The North Wind and the Sun had a quarrel about which of them was stronger.
While they were disputing with much heat and bluster, a Traveler passed along the road, wrapped in a cloak.
“Let us agree,” said the Sun, “that he is the stronger who can strip that Traveler of his cloak.”
“Very well,” growled the North Wind, and at once sent a cold, howling blast against the Traveler.
With the first gust of wind, the ends of the cloak whipped about the Traveler’s body. But he immediately wrapped it closely around him, and the harder the Wind blew, the tighter he held it to him. The North Wind tore angrily at the cloak, but all his efforts were in vain.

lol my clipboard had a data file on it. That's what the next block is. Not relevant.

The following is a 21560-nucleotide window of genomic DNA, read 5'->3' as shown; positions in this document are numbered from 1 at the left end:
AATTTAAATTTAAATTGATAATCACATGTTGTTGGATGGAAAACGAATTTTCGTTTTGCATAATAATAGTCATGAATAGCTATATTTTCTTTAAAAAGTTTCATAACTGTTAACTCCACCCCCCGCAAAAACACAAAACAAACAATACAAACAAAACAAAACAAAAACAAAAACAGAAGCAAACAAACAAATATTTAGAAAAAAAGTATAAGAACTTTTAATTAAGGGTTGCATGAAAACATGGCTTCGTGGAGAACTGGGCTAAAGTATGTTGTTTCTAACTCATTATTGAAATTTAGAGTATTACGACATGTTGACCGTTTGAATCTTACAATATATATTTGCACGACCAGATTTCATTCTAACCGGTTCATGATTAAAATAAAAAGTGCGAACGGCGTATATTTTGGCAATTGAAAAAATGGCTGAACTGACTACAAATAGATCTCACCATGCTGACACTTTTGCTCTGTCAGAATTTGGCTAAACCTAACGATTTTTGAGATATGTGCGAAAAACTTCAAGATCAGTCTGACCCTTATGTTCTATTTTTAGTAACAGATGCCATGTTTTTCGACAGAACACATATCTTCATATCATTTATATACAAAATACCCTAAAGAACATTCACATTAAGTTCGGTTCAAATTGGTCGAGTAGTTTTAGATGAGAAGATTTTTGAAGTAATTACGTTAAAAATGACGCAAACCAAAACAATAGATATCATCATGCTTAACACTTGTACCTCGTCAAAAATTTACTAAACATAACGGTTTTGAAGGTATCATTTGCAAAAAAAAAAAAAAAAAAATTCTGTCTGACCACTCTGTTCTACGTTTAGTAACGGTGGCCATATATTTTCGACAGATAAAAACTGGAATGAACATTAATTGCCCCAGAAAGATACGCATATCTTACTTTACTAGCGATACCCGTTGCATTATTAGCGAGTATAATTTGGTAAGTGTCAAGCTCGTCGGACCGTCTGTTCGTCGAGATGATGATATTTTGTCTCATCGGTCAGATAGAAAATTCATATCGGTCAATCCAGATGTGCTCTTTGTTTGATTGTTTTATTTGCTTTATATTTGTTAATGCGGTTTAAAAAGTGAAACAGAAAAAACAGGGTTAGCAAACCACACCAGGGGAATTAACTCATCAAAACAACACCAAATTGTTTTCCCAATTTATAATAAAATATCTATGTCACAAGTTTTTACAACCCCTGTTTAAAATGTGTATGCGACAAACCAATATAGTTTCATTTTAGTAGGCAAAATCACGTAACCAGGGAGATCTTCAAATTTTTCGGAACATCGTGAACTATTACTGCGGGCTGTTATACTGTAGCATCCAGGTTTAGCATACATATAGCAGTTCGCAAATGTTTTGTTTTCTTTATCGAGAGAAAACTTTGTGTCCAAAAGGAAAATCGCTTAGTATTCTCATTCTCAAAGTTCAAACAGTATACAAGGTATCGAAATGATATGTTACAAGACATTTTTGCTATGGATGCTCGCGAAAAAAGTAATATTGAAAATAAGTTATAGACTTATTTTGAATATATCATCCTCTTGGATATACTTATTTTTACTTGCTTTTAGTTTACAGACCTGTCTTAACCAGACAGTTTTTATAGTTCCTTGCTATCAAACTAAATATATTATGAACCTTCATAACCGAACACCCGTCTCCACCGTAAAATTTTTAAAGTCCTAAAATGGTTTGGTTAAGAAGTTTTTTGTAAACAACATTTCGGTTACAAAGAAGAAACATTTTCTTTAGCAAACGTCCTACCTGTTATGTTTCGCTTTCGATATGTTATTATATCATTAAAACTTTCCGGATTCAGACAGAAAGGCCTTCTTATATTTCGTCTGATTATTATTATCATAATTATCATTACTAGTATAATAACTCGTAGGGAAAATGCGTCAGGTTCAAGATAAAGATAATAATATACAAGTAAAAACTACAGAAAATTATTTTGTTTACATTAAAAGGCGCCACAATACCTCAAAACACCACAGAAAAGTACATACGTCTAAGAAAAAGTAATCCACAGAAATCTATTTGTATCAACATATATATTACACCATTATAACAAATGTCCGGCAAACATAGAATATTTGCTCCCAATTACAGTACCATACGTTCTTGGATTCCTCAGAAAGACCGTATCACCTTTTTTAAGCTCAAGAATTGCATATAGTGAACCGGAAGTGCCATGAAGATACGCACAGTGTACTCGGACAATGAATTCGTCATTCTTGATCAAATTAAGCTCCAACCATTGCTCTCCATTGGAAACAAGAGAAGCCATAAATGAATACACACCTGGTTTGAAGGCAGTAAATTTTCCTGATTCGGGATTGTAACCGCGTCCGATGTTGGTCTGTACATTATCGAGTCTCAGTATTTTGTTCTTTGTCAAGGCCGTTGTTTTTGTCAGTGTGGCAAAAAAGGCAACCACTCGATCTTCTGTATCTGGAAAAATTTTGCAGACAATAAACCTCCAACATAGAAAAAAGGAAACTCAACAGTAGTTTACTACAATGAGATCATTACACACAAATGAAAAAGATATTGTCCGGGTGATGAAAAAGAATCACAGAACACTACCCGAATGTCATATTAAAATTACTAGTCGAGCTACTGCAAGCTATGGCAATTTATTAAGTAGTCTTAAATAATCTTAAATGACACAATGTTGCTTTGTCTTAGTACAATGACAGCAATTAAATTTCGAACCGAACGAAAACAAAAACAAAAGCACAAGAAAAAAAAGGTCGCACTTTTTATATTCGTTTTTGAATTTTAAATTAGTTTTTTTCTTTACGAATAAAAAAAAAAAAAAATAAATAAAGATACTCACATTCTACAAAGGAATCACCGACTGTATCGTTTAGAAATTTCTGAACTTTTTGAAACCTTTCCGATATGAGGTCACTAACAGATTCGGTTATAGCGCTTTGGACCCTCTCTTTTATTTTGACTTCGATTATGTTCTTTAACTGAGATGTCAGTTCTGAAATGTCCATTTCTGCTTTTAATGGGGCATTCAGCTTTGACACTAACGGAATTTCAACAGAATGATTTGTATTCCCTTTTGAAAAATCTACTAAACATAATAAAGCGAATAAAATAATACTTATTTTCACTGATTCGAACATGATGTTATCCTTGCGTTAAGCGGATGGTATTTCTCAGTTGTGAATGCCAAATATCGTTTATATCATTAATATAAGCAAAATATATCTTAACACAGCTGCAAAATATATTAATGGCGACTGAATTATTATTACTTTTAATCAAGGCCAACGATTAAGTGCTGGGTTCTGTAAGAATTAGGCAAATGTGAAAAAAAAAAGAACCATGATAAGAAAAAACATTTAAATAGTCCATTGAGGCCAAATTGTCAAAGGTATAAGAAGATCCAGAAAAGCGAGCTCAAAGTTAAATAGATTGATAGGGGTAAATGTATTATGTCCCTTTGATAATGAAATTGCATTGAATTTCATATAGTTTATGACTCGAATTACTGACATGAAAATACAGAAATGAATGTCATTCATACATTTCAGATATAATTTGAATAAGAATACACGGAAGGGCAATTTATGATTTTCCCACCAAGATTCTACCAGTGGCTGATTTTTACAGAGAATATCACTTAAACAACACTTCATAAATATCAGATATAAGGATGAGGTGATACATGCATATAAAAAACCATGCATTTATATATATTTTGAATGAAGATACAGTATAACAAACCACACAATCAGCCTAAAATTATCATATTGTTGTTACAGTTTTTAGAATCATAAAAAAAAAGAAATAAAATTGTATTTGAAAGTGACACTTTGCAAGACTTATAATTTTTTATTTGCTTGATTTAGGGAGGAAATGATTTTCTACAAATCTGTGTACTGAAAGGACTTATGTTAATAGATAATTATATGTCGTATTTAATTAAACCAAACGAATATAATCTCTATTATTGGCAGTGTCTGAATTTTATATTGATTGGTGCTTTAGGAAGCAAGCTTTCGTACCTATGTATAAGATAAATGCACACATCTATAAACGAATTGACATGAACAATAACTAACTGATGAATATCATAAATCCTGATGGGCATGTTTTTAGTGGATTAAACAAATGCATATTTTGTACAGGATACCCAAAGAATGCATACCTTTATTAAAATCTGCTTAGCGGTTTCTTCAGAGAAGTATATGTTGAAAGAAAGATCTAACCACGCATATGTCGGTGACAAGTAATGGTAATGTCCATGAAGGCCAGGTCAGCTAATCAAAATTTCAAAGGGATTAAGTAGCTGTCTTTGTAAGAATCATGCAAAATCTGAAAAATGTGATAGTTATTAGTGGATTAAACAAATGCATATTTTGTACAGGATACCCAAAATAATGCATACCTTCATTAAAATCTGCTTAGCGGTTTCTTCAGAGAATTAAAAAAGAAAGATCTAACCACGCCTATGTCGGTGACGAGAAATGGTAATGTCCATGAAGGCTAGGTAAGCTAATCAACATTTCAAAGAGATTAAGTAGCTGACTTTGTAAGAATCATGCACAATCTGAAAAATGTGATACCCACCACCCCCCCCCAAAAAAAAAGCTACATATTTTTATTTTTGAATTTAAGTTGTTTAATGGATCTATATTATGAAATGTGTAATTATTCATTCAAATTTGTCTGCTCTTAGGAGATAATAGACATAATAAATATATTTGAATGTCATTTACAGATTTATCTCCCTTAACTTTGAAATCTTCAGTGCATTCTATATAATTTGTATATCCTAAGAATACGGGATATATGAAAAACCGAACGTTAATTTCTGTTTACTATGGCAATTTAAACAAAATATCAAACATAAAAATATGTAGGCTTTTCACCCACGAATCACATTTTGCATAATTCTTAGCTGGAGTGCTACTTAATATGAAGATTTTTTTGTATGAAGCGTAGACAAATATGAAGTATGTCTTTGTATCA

Then the Sun began to shine. At first, his beams were gentle, and in the pleasant warmth after the bitter cold of the North Wind, the Traveler unfastened his cloak and let it hang loosely from his shoulders.
The Sun’s rays grew warmer and warmer. The man took off his cap and mopped his brow. At last, he became so heated that he pulled off his cloak, and, to escape the blazing sunshine, threw himself down in the welcome shade of a tree by the roadside.
The Lesson of this fable is that gentleness and kind persuasion win where force and bluster fail.
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